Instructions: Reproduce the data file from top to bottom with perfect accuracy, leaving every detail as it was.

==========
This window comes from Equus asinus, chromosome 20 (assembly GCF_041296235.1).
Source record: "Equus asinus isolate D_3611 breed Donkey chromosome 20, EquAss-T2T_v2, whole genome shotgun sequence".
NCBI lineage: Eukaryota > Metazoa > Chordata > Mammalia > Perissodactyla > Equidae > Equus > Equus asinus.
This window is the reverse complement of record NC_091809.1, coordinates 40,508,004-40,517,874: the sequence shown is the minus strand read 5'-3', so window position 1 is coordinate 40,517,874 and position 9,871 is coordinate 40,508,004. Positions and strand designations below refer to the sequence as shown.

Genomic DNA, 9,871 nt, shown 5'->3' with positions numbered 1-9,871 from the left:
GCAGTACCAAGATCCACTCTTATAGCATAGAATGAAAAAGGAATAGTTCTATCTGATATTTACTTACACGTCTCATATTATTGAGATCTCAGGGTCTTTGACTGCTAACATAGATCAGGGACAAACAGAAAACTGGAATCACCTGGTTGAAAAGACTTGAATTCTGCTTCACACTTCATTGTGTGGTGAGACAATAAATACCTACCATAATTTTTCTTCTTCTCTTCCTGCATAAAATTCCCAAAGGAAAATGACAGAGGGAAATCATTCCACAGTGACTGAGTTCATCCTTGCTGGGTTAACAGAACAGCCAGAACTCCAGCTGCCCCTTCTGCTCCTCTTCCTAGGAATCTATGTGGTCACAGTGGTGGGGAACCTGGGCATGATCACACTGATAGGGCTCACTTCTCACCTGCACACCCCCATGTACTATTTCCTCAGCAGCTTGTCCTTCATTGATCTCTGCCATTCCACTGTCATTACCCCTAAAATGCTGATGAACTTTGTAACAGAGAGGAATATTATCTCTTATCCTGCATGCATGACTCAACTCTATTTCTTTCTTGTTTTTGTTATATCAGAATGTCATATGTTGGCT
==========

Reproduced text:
This window comes from Equus asinus, chromosome 20 (assembly GCF_041296235.1).
Source record: "Equus asinus isolate D_3611 breed Donkey chromosome 20, EquAss-T2T_v2, whole genome shotgun sequence".
NCBI lineage: Eukaryota > Metazoa > Chordata > Mammalia > Perissodactyla > Equidae > Equus > Equus asinus.
This window is the reverse complement of record NC_091809.1, coordinates 40,508,004-40,517,874: the sequence shown is the minus strand read 5'-3', so window position 1 is coordinate 40,517,874 and position 9,871 is coordinate 40,508,004. Positions and strand designations below refer to the sequence as shown.

Genomic DNA, 9,871 nt, shown 5'->3' with positions numbered 1-9,871 from the left:
GCAGTACCAAGATCCACTCTTATAGCATAGAATGAAAAAGGAATAGTTCTATCTGATATTTACTTACACGTCTCATATTATTGAGATCTCAGGGTCTTTGACTGCTAACATAGATCAGGGACAAACAGAAAACTGGAATCACCTGGTTGAAAAGACTTGAATTCTGCTTCACACTTCATTGTGTGGTGAGACAATAAATACCTACCATAATTTTTCTTCTTCTCTTCCTGCATAAAATTCCCAAAGGAAAATGACAGAGGGAAATCATTCCACAGTGACTGAGTTCATCCTTGCTGGGTTAACAGAACAGCCAGAACTCCAGCTGCCCCTTCTGCTCCTCTTCCTAGGAATCTATGTGGTCACAGTGGTGGGGAACCTGGGCATGATCACACTGATAGGGCTCACTTCTCACCTGCACACCCCCATGTACTATTTCCTCAGCAGCTTGTCCTTCATTGATCTCTGCCATTCCACTGTCATTACCCCTAAAATGCTGATGAACTTTGTAACAGAGAGGAATATTATCTCTTATCCTGCATGCATGACTCAACTCTATTTCTTTCTTGTTTTTGTTATATCAGAATGTCATATGTTGGCT